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What Are the Components of an Appraisal?

Acquiring a home is the most important financial decision some of us could ever consider. Whether it's a main residence, a seasonal vacation home or an investment, purchasing real property is a detailed financial transaction that requires multiple people working in concert to pull it all off.

You're likely to be familiar with the parties taking part in the transaction. The most recognizable person in the transaction is the real estate agent. Next, the bank provides the money needed to fund the exchange. The title company ensures that all details of the sale are completed and that a clear title transfers to the buyer from the seller.

To learn more about appraising, click here to see a short video or call us today to talk about your specific property.

So, who makes sure the value of the property is consistent with the purchase price? This is where you meet the appraiser. We provide an unbiased estimate of what a buyer could expect to pay — or a seller receive — for a property, where both buyer and seller are informed parties. A licensed, certified, professional appraiser from Barnstable/Plymouth Appraisal Services will ensure, you as an interested party, are informed.

The inspection is where an appraisal begins

Our first duty at Barnstable/Plymouth Appraisal Services is to inspect the property to determine its true status. We must see aspects of the property first hand, such as the number of bedrooms and bathrooms, the location, living areas, etc, to ensure they truly are present and are in the condition a reasonable person would expect them to be. The inspection often includes a sketch of the house, ensuring the square footage is accurate and illustrating the layout of the property. Most importantly, we identify any obvious features - or defects - that would affect the value of the house.

Back at the office, we use two or three approaches to determining the value of real property: a sales comparison, a replacement cost calculation, and an income approach when rental properties are prevalent.

Replacement Cost

Here, the appraiser analyzes information on local building costs, the cost of labor and other factors to calculate how much it would cost to construct a property nearly identical to the one being appraised. This value commonly sets the maximum on what a property would sell for. It's also the least used predictor of value.

Paired Sales Analysis

Appraisers are intimately familiar with the subdivisions in which they appraise. They innately understand the value of particular features to the people of that area. Then, the appraiser researches recent sales in close proximity to the subject and finds properties which are 'comparable' to the property in question. By assigning a dollar value to certain items such as fireplaces, room layout, appliance upgrades, extra bathrooms or bedrooms, or quality of construction, we adjust the comparable properties so that they are more accurately in line with the features of subject.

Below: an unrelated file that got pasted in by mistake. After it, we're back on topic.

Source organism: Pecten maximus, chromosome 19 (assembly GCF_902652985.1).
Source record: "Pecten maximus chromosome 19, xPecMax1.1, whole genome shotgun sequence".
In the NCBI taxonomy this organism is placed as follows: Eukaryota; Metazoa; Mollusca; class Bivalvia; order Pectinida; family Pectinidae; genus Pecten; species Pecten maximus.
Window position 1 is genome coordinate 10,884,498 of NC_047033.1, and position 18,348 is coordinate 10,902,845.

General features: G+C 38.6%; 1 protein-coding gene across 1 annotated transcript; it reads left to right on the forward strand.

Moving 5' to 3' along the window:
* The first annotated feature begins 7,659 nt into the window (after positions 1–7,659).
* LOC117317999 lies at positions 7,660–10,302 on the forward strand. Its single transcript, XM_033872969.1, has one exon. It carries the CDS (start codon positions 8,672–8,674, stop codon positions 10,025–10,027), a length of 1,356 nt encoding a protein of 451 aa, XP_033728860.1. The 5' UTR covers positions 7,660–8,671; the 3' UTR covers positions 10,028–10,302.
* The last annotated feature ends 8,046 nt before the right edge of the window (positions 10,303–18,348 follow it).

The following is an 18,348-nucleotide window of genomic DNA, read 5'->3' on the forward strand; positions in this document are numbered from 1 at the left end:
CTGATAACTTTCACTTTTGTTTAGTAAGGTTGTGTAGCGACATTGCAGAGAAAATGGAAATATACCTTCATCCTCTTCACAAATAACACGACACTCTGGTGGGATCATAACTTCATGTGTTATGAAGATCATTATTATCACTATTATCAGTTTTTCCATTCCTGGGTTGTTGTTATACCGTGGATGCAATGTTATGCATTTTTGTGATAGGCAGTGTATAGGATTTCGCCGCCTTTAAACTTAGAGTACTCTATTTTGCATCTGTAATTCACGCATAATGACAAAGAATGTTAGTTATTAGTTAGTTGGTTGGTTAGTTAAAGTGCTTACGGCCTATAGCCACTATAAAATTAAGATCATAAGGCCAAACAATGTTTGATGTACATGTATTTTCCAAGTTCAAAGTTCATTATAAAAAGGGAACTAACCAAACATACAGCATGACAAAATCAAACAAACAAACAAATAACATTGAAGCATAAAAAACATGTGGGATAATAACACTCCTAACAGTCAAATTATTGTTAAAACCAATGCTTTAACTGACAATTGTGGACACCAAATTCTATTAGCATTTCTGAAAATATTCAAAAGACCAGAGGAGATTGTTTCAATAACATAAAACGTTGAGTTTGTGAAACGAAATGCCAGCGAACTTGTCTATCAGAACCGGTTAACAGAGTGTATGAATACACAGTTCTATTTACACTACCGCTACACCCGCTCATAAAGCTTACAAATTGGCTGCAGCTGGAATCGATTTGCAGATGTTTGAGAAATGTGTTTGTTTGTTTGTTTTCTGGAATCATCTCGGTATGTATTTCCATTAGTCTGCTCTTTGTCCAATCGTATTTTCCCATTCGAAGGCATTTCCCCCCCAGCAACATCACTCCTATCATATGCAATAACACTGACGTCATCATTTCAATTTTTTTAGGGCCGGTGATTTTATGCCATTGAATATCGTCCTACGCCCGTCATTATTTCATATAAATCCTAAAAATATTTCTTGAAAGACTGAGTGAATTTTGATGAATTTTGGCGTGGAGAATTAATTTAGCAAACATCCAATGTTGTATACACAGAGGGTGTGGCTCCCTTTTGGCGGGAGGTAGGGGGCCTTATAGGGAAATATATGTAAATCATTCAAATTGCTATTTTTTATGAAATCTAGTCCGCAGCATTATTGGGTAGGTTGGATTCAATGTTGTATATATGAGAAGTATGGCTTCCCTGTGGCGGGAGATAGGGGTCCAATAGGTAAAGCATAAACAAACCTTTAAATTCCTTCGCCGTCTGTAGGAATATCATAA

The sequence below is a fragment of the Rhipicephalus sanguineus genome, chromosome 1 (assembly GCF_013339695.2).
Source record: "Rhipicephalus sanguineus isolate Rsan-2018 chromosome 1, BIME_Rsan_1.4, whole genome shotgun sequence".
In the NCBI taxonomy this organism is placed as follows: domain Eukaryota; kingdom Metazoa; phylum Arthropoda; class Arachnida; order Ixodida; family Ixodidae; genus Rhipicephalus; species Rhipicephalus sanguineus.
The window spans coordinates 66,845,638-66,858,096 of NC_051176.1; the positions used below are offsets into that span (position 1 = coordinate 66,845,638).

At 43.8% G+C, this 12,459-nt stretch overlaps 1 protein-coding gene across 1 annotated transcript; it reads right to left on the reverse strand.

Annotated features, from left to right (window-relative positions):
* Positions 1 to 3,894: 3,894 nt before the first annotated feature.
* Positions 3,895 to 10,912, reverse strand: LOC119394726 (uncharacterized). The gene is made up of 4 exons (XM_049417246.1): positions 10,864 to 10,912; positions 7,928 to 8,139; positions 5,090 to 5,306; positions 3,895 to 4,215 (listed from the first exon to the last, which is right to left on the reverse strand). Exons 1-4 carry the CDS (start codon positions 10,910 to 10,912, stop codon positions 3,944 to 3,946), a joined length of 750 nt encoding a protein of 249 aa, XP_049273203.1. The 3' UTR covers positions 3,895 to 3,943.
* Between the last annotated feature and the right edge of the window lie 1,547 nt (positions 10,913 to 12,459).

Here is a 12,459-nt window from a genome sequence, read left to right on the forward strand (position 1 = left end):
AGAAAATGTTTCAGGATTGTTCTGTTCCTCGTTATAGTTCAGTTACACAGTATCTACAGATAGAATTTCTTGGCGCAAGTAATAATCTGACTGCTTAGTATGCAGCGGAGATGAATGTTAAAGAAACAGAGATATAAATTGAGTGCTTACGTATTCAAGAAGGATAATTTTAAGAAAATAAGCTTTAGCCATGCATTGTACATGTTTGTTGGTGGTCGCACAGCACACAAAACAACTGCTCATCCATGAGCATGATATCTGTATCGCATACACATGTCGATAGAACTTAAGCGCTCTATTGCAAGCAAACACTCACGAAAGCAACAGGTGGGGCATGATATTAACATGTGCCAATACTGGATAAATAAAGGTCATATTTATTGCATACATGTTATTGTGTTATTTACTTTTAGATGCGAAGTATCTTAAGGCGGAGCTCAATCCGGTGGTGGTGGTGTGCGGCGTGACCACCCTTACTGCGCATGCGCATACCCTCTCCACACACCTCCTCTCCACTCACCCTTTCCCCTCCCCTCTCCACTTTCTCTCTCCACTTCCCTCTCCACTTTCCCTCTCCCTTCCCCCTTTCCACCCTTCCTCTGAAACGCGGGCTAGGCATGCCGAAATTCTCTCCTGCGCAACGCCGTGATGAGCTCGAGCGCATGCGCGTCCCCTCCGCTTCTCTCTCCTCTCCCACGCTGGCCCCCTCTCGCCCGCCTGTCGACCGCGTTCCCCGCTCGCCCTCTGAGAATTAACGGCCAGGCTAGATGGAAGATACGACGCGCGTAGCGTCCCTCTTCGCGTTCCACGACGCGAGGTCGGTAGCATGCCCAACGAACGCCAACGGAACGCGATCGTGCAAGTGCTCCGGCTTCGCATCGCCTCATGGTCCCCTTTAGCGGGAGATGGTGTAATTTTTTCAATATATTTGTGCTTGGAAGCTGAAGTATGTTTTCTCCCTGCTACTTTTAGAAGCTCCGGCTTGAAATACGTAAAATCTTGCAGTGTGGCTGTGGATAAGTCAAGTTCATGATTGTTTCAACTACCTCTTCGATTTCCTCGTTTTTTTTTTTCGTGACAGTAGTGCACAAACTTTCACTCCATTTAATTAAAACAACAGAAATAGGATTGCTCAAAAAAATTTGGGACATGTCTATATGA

• For example, if the comparable has a storm shelter and the subject doesn't, the appraiser may subtract the value of a storm shelter from the sales price of the comparable.
  • In the case where the subject has something such as an extra half bath that a comparable doesn't have, the appraiser might add the value of that bath to the comparable property.

A true estimate of what the subject could sell for can only be determined once all differences between the comps and the subject have been evaluated. At Barnstable/Plymouth Appraisal Services, we are an authority in knowing the worth of particular items in Buzzards Bay and County neighborhoods. The sales comparison approach to value is typically given the most importance when an appraisal is for a home purchase.

Valuation Using the Income Approach

In the case of income producing properties - rental houses for example - we may use an additional way of valuing real estate. In this case, the amount of revenue the real estate produces is taken into consideration along with other rents in the area for comparable properties to determine the current value.

Coming Up With The Final Value

Combining information from all approaches, the appraiser is then ready to stipulate an estimated market value for the subject property. It is important to note that while the appraised value is probably the most reliable indication of what a house is worth, it probably will not be the final sales price. Depending on the specific situations of the buyer or seller, their level of urgency or a buyer's desire for that exact property, the closing price of a home can always be driven up or down.Regardless, the appraised value is often used as a guideline for lenders who don't want to loan a buyer more money than the property is actually worth. Here's what it all boils down to, an appraiser from Barnstable/Plymouth Appraisal Services will help you get the most accurate property value, so you can make the most informed real estate decisions.